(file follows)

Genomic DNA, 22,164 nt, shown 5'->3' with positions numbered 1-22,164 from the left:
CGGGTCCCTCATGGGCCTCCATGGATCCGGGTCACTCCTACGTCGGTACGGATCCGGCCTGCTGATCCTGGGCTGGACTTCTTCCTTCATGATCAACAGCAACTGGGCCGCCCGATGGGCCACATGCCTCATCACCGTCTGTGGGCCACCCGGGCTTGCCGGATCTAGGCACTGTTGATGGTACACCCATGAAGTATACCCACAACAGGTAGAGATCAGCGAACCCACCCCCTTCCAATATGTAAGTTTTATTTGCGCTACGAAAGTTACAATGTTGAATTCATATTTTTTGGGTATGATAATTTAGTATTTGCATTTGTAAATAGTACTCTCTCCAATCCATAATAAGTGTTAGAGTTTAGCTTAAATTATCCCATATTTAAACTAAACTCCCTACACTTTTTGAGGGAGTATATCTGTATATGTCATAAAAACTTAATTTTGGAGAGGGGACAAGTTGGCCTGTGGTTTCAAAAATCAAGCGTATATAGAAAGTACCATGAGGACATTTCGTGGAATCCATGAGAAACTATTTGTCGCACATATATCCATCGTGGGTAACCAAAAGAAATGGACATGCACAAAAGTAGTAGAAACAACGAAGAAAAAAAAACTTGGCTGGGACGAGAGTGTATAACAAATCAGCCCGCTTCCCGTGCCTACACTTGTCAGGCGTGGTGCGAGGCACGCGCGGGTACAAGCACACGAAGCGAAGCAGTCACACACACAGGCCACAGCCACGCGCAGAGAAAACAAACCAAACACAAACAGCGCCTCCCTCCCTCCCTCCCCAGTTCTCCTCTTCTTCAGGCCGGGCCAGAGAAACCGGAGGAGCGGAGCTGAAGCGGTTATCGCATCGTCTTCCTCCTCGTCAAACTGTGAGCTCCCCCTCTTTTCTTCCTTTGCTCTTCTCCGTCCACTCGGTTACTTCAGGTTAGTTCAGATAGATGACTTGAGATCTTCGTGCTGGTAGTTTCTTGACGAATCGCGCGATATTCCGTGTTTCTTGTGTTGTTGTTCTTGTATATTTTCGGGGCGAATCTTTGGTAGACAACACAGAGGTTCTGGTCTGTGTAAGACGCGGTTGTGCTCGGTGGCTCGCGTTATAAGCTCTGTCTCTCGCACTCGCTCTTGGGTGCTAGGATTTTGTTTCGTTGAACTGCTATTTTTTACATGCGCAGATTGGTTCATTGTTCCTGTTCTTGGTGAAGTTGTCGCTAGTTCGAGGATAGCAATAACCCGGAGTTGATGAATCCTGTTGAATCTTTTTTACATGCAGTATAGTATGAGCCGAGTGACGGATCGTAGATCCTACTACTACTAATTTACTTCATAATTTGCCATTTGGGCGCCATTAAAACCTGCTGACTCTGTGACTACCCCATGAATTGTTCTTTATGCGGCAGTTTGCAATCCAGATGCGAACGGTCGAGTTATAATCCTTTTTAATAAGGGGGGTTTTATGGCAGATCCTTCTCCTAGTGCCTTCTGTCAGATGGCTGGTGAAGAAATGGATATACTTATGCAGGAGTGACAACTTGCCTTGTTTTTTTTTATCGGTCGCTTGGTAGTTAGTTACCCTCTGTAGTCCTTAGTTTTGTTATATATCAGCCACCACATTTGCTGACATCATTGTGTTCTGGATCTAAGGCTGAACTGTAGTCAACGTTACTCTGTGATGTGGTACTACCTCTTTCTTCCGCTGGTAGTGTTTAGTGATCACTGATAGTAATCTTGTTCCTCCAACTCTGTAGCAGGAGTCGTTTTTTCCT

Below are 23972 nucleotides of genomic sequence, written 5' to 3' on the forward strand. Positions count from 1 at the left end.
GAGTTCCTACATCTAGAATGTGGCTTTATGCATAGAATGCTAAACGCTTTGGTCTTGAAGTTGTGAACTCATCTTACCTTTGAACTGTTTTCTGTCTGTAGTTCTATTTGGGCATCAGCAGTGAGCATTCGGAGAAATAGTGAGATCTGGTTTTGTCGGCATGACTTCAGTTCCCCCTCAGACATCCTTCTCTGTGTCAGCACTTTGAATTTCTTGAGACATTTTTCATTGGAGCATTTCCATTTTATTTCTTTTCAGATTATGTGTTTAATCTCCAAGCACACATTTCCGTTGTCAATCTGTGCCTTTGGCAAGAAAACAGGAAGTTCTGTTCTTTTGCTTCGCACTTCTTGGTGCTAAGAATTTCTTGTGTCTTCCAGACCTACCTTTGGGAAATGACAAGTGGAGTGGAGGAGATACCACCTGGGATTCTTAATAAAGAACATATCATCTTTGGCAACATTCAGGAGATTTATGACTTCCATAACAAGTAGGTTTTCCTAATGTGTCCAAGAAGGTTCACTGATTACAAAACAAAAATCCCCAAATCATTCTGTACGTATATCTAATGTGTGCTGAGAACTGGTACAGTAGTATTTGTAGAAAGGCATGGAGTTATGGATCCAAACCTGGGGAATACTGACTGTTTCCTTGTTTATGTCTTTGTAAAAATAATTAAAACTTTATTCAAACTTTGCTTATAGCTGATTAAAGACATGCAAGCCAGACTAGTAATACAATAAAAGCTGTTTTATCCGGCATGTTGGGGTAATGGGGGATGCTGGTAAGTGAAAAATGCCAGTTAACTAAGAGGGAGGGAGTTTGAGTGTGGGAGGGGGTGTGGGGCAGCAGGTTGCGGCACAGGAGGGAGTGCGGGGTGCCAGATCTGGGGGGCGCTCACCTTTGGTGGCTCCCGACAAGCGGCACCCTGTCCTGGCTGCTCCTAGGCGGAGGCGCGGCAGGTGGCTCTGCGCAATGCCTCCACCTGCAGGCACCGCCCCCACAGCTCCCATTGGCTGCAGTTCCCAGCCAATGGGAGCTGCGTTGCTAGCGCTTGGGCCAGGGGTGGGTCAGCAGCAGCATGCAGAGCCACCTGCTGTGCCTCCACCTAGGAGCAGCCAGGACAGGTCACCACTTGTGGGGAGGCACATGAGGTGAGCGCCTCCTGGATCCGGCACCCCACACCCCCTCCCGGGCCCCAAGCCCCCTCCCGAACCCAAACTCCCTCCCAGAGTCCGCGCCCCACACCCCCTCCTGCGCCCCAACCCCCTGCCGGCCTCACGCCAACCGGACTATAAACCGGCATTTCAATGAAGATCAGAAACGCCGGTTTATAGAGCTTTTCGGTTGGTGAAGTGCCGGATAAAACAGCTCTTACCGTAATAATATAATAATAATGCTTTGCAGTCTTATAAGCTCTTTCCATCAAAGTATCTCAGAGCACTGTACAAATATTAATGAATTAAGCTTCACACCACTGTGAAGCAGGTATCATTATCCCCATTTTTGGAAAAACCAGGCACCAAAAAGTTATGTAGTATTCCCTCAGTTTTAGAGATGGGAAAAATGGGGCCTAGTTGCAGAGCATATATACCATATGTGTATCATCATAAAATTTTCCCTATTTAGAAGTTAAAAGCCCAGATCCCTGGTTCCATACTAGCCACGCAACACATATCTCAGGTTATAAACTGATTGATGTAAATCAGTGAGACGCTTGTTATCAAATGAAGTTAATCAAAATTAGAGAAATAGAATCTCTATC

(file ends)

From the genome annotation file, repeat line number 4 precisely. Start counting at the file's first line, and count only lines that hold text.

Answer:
GAGTTCCTACATCTAGAATGTGGCTTTATGCATAGAATGCTAAACGCTTTGGTCTTGAAGTTGTGAACTCATCTTACCTTTGAACTGTTTTCTGTCTGTAGTTCTATTTGGGCATCAGCAGTGAGCATTCGGAGAAATAGTGAGATCTGGTTTTGTCGGCATGACTTCAGTTCCCCCTCAGACATCCTTCTCTGTGTCAGCACTTTGAATTTCTTGAGACATTTTTCATTGGAGCATTTCCATTTTATTTCTTTTCAGATTATGTGTTTAATCTCCAAGCACACATTTCCGTTGTCAATCTGTGCCTTTGGCAAGAAAACAGGAAGTTCTGTTCTTTTGCTTCGCACTTCTTGGTGCTAAGAATTTCTTGTGTCTTCCAGACCTACCTTTGGGAAATGACAAGTGGAGTGGAGGAGATACCACCTGGGATTCTTAATAAAGAACATATCATCTTTGGCAACATTCAGGAGATTTATGACTTCCATAACAAGTAGGTTTTCCTAATGTGTCCAAGAAGGTTCACTGATTACAAAACAAAAATCCCCAAATCATTCTGTACGTATATCTAATGTGTGCTGAGAACTGGTACAGTAGTATTTGTAGAAAGGCATGGAGTTATGGATCCAAACCTGGGGAATACTGACTGTTTCCTTGTTTATGTCTTTGTAAAAATAATTAAAACTTTATTCAAACTTTGCTTATAGCTGATTAAAGACATGCAAGCCAGACTAGTAATACAATAAAAGCTGTTTTATCCGGCATGTTGGGGTAATGGGGGATGCTGGTAAGTGAAAAATGCCAGTTAACTAAGAGGGAGGGAGTTTGAGTGTGGGAGGGGGTGTGGGGCAGCAGGTTGCGGCACAGGAGGGAGTGCGGGGTGCCAGATCTGGGGGGCGCTCACCTTTGGTGGCTCCCGACAAGCGGCACCCTGTCCTGGCTGCTCCTAGGCGGAGGCGCGGCAGGTGGCTCTGCGCAATGCCTCCACCTGCAGGCACCGCCCCCACAGCTCCCATTGGCTGCAGTTCCCAGCCAATGGGAGCTGCGTTGCTAGCGCTTGGGCCAGGGGTGGGTCAGCAGCAGCATGCAGAGCCACCTGCTGTGCCTCCACCTAGGAGCAGCCAGGACAGGTCACCACTTGTGGGGAGGCACATGAGGTGAGCGCCTCCTGGATCCGGCACCCCACACCCCCTCCCGGGCCCCAAGCCCCCTCCCGAACCCAAACTCCCTCCCAGAGTCCGCGCCCCACACCCCCTCCTGCGCCCCAACCCCCTGCCGGCCTCACGCCAACCGGACTATAAACCGGCATTTCAATGAAGATCAGAAACGCCGGTTTATAGAGCTTTTCGGTTGGTGAAGTGCCGGATAAAACAGCTCTTACCGTAATAATATAATAATAATGCTTTGCAGTCTTATAAGCTCTTTCCATCAAAGTATCTCAGAGCACTGTACAAATATTAATGAATTAAGCTTCACACCACTGTGAAGCAGGTATCATTATCCCCATTTTTGGAAAAACCAGGCACCAAAAAGTTATGTAGTATTCCCTCAGTTTTAGAGATGGGAAAAATGGGGCCTAGTTGCAGAGCATATATACCATATGTGTATCATCATAAAATTTTCCCTATTTAGAAGTTAAAAGCCCAGATCCCTGGTTCCATACTAGCCACGCAACACATATCTCAGGTTATAAACTGATTGATGTAAATCAGTGAGACGCTTGTTATCAAATGAAGTTAATCAAAATTAGAGAAATAGAATCTCTATC